It is a pleasure to greet this conference organized by the Boutros Ghali Foundation for Peace and Knowledge.
My distinguished predecessor left a significant imprint on the United Nations. Serving during a tumultuous period in international affairs, he brought formidable qualities to the job, including deep knowledge as a scholar of international law and great skill as a diplomat. His landmark report, An Agenda for Peace, gave the international community an insightful template for action on peacekeeping, peacebuilding and conflict prevention. His two further agendas -- on development and democracy – likewise advanced the global discussion. The outcomes of the major conferences over which he presided – encompassing the environment, social development, population, human right and other pressing issues -- provided the building blocks for the work we do today in pursuit of the Sustainable Development Goals. And the United Nations itself was strengthened as a result of his wide-ranging efforts to adapt the Organization to a new, post-Cold War era. Most notable among these steps was the establishment of a dedicated Department of Peacekeeping Operations.
Our world continues to wrestle with challenges from poverty to armed conflict. We also face new and worsening threats, including climate change, inequality, the spread of hatred, declining trust in political establishments and the growing links between conflict, terrorism and organized crime. Advances in technology have brought remarkable gains, but may also pose dangers, including cybercrime and the development of autonomous lethal weaponry.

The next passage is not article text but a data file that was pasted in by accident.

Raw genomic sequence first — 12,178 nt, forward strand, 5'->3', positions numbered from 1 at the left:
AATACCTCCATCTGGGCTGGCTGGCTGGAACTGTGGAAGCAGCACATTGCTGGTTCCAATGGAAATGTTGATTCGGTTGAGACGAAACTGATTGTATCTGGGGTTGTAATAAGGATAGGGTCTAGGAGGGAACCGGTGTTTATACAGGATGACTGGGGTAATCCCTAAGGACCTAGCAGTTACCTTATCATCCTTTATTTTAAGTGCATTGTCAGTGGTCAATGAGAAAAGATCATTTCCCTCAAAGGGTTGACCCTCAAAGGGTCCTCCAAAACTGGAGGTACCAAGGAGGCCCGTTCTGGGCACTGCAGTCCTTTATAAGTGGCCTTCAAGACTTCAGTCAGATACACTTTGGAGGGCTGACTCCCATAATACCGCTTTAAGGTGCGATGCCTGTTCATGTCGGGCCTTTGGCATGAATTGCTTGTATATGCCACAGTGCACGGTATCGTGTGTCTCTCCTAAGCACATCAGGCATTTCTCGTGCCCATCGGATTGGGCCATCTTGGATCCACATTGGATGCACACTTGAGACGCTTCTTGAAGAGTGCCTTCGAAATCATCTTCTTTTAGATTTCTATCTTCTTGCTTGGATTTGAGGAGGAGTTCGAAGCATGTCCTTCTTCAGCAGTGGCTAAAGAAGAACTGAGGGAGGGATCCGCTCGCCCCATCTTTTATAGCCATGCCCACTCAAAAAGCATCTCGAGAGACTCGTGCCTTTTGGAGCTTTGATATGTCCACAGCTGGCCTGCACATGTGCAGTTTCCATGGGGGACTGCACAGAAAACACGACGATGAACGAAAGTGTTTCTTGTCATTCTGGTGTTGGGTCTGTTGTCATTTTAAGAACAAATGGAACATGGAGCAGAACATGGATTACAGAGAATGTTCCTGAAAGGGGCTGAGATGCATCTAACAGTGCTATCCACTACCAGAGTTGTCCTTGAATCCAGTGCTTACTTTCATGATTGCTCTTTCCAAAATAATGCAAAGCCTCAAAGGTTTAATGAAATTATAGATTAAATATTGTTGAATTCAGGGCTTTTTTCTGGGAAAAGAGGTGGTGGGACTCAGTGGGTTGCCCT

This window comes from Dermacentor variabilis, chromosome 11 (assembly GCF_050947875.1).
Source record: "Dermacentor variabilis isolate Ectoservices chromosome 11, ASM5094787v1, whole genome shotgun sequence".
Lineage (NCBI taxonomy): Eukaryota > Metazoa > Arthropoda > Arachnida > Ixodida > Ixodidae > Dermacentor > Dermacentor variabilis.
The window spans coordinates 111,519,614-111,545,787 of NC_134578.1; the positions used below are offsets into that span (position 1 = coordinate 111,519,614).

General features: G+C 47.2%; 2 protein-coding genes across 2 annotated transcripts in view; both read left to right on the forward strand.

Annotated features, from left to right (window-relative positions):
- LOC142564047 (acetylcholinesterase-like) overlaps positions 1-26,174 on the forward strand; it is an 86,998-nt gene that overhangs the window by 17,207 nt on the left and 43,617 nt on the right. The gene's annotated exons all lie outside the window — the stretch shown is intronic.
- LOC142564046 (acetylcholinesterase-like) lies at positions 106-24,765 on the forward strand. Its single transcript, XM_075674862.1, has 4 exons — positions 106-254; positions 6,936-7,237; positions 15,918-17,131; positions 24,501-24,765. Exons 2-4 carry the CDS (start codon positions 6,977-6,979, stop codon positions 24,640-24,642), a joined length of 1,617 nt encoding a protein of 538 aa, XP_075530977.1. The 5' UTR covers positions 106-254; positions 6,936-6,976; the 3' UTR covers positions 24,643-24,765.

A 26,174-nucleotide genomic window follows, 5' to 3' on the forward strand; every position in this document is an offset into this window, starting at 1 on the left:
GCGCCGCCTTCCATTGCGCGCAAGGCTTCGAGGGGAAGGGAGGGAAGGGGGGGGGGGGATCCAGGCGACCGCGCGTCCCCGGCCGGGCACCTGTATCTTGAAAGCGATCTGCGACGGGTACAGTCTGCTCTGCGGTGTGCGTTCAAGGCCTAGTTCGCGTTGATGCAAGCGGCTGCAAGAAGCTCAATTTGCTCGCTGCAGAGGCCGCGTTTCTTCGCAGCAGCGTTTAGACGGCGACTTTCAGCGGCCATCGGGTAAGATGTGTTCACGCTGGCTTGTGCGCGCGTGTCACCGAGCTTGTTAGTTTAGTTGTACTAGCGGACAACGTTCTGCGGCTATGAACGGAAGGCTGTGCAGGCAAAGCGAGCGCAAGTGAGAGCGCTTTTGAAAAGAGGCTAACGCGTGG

The Middle East continues to face profound divisions. In a region once home to one of history’s greatest flowerings of culture and coexistence, we see many fault-lines at work, old and new, crossing each other and generating enormous volatility.
Our shared global challenge is to work for a fair and inclusive globalization, tackle the climate crisis, and ensure strong multilateral institutions in the emerging multipolar world. We need an inclusive multilateralism, with strong partnerships, and a networked multilateralism, with close cooperation among international and regional organizations.
Next year marks the 75th anniversary of the United Nations, a critical moment to renew our common project. In doing so we can draw inspiration from the enduring words of the late Secretary-General Boutros-Ghali. Writing about the Organization’s 50th anniversary, he noted that the United Nations must “keep ahead of the acceleration of history that characterizes this age”. And he stressed, “We must be guided not by precedents alone, however wise these may be, but by the needs of the future and by the shape and content that we wish to give it”.
I was saddened by my predecessor’s passing three years ago, and remain grateful for his clear and strong commitment to the United Nations Charter. I look forward to continuing to work with you to build on his legacy as we strive to deliver for “we, the peoples”.